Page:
“So, how’re we getting in there, then?” I asked from behind the bar, while spit-shining a couple of mugs. “It’s not like they’re going to welcome any old group of Cogs thugs that want to wander in and case the place.”
I peered around at Dale and Duncan, seeing if they had any clever ideas.
Duncan shook his head and shrugged, making a noise like someone pushed the cook into the pantry. That boy does wear an awful lot of tin. Dale paused a moment, made some swooshing hand motions, and snapped a finger to his temple like a sage with an inspiration.
“We can make a night-time insertion!” There were some isolated sniggers from around the bar, the drunks always loved a bit of street theatre. Dale didn’t even seem to notice. “We’ll get a couple skycabs, and they can fly us over the sea side opening. We’ll rappel down on ropes until we can find safe landing in… what’s just inside the opening, anyway?”
“Tanning vats,” came the freeloader’s voice from by the door, “unless you want to smell like better unnamed chemicals and urine, we’ll need a better way in. And by ‘unless,’ of course, I mean more.”
We sneered at each other, while Duncan grumbled uncomfortably.
“I suspect you’ll want another drink?” I sallied, implying that he’d already been at it.
“Why, yes!” He said, cheerfully, “Queuing is thirsty work.”
I frowned, suspicious, and passed him a pint of the more bitters.
“If you don’t like Dale’s Daring… uh plan, then I hope you have something else in mind Mister Citizen Friday.”
“That’s Mister Sanitation Inspector Friday to you,” he grinned, slapping a certificate on the bar, “and that drink better not have been a bribe for me to overlook the violations in here.”
“Ha ha,” I returned, a little shaken, “three things. Who forged your papers? You own part of the bar, and the drink will be added to your tab, which is…”
“Never tell me the price, good woman, I simply can’t afford it.” Dale and Duncan were passing the license between them, doing the silly tests you see amateurs do – holding it up to the light and such. Morty, meanwhile, had saddled up to a stool, waved at me, and pulled a bottle of his reserve stock from behind the bar.
“So,” Friday said, stretching the word out to get my attention back, “let’s take them out of order. Yeah, part my bar; I think the conflict of interest section of the law book went missing some years back. A man needs every leg up he can get.”
“Hey!” toned the crippled ‘forge I had hired to work the bar when I wasn’t there. “No man am I, and more leg than you I need.” The fellow had been doing poorly on the street, and was a rarity in the Cogs, a ‘forged with a disability. Well, more than one, really. The same mage fire that took off his leg also scrambled his brains a little, and made his voice ring like chimes.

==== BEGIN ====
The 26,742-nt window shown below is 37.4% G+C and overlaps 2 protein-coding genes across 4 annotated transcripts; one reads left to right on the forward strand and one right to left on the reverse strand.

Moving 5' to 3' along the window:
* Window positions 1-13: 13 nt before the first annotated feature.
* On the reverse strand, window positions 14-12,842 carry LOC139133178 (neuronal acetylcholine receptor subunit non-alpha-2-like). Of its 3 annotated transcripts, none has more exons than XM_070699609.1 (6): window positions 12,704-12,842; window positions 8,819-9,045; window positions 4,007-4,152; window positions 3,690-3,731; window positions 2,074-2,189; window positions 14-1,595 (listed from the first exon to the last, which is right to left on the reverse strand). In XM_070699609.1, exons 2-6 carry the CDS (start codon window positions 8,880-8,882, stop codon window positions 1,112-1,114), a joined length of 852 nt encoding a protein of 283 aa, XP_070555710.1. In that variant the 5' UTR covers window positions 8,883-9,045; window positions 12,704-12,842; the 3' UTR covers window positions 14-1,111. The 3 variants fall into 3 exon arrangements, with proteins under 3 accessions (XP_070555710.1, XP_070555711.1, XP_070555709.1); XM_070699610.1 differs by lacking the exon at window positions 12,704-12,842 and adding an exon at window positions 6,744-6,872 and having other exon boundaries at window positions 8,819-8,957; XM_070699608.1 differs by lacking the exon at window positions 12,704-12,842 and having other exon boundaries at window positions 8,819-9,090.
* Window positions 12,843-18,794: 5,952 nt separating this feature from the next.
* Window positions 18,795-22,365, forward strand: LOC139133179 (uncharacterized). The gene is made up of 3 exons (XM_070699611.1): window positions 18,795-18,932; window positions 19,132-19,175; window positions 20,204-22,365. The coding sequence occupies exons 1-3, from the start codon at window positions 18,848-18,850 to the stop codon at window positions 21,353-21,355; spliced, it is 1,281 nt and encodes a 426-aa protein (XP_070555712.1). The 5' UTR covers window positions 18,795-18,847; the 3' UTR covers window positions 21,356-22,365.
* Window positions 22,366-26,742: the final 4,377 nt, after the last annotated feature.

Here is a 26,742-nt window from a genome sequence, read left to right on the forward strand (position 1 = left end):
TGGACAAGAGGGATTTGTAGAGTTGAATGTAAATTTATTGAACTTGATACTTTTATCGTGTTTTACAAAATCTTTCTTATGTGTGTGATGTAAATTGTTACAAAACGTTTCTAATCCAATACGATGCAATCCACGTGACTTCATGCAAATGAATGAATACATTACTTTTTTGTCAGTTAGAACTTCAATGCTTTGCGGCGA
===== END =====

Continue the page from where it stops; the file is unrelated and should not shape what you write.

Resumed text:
I’d hired him, figuring he was at least an armored fellow who knew the way around an edged weapon, and, as a destitute, he wouldn’t want much paying. Turns out I was half right, excellent with a club, he was also a competent bar man. The last thing many a drunk heard in this bar was a squeaky wheel, and a almost celestial voice saying ‘Close the night drawing, time for bed!’ Sometimes just a few notes from a lullaby would be enough to quiet a rowdy bar.
Friday, pinned by the cripple’s glare, was stammering an apology. “Ah! Oh! Singer! Sorry, uh, what…” he gestured frantically, “would be an appropriate article for… well, this?”
Singer, I guess his name was, chuckled like what a babbling brook is supposed to sound like, but doesn’t, and grinned that broken-jaw grin of his. “No fault I find.” The voice suddenly changed to what sounded like an upper Brelish accent, and he said “Though ‘He’ is, by default, an appropriate pronoun for objects, and thus ‘fellow’ (also denoting some measure of brotherhood) would be correct. ‘Man’, however, is more precise, and exclusive. Denoting a particular order of living creature, it would not include myself.”
I tossed him a coin, as a tip, or perhaps in payment for the education. Singer bashed his skull with his fist that caught the coin a couple times, and a metallic jangle rang down into his chest cavity. Whether it was the coin, or some loose mechanism, I had no idea. Singer went back to organizing the merchandise.
“Fellow. Right. Uh, thanks, Singer,” Muttered Friday, a little stunned. Singer just waved over his shoulder as he wheeled down to the other end. “First, it’s not forged, it’s legitimate. I passed the exam this morning.” He pointed to the certificate, which got a fresh round of inspection from Dale and Duncan.
“Hence the queuing.” Morty, muttered, taking a pull from the bottle.
“Hence the queuing!” Friday continued, “and third…” he paused, re-routing the lightning rails in his head, “right! Can’t afford it! Talk to me when the case it done.”
“And yes, I have a plan. I think that the plant we visited yesterday needs a thorough going over by a professional team, to hunt out some violations.” He looked around, with a sneaky smile, checking to make sure we got it. Which we did.
Honestly, call yourself a doctor and suddenly everyone else is a candidate for self-adhering boots or something.
Chapter 4 Part 2